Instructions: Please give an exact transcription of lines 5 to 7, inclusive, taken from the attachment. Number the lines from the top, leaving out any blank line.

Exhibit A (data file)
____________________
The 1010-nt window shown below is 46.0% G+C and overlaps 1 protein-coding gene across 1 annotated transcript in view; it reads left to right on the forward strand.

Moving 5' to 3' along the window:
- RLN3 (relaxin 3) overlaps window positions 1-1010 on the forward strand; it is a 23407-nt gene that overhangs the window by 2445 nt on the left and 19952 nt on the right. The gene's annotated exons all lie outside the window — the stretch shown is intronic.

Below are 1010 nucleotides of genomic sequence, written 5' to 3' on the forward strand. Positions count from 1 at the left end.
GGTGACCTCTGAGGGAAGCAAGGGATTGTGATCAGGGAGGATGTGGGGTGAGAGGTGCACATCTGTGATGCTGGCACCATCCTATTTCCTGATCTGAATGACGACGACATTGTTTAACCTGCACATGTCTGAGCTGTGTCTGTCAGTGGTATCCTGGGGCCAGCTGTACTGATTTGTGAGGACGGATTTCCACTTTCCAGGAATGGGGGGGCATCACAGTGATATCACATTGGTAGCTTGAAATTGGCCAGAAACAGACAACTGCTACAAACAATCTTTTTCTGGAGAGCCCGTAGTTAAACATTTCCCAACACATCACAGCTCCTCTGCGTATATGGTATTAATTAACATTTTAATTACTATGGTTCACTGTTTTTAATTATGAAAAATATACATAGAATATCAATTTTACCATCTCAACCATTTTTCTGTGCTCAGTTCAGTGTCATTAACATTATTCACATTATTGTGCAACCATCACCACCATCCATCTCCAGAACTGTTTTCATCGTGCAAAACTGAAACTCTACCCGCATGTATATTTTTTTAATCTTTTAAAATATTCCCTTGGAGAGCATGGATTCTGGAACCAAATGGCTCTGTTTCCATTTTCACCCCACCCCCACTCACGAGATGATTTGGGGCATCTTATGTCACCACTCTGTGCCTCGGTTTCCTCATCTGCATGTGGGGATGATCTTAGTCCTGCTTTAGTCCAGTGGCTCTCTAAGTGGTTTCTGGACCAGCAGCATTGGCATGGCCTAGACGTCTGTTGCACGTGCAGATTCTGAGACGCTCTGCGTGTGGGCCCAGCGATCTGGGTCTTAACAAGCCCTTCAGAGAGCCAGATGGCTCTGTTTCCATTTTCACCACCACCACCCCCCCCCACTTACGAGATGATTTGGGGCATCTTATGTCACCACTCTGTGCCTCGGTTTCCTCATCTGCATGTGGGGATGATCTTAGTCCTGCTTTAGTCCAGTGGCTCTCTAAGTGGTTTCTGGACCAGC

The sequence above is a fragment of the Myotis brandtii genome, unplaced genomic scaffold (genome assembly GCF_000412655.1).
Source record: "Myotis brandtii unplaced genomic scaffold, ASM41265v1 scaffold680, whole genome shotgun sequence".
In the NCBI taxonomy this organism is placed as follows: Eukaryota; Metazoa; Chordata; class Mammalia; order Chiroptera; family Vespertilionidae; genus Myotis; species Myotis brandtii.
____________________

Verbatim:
GGTGACCTCTGAGGGAAGCAAGGGATTGTGATCAGGGAGGATGTGGGGTGAGAGGTGCACATCTGTGATGCTGGCACCATCCTATTTCCTGATCTGAATGACGACGACATTGTTTAACCTGCACATGTCTGAGCTGTGTCTGTCAGTGGTATCCTGGGGCCAGCTGTACTGATTTGTGAGGACGGATTTCCACTTTCCAGGAATGGGGGGGCATCACAGTGATATCACATTGGTAGCTTGAAATTGGCCAGAAACAGACAACTGCTACAAACAATCTTTTTCTGGAGAGCCCGTAGTTAAACATTTCCCAACACATCACAGCTCCTCTGCGTATATGGTATTAATTAACATTTTAATTACTATGGTTCACTGTTTTTAATTATGAAAAATATACATAGAATATCAATTTTACCATCTCAACCATTTTTCTGTGCTCAGTTCAGTGTCATTAACATTATTCACATTATTGTGCAACCATCACCACCATCCATCTCCAGAACTGTTTTCATCGTGCAAAACTGAAACTCTACCCGCATGTATATTTTTTTAATCTTTTAAAATATTCCCTTGGAGAGCATGGATTCTGGAACCAAATGGCTCTGTTTCCATTTTCACCCCACCCCCACTCACGAGATGATTTGGGGCATCTTATGTCACCACTCTGTGCCTCGGTTTCCTCATCTGCATGTGGGGATGATCTTAGTCCTGCTTTAGTCCAGTGGCTCTCTAAGTGGTTTCTGGACCAGCAGCATTGGCATGGCCTAGACGTCTGTTGCACGTGCAGATTCTGAGACGCTCTGCGTGTGGGCCCAGCGATCTGGGTCTTAACAAGCCCTTCAGAGAGCCAGATGGCTCTGTTTCCATTTTCACCACCACCACCCCCCCCCACTTACGAGATGATTTGGGGCATCTTATGTCACCACTCTGTGCCTCGGTTTCCTCATCTGCATGTGGGGATGATCTTAGTCCTGCTTTAGTCCAGTGGCTCTCTAAGTGGTTTCTGGACCAGC

The sequence above is a fragment of the Myotis brandtii genome, unplaced genomic scaffold (genome assembly GCF_000412655.1).
Source record: "Myotis brandtii unplaced genomic scaffold, ASM41265v1 scaffold680, whole genome shotgun sequence".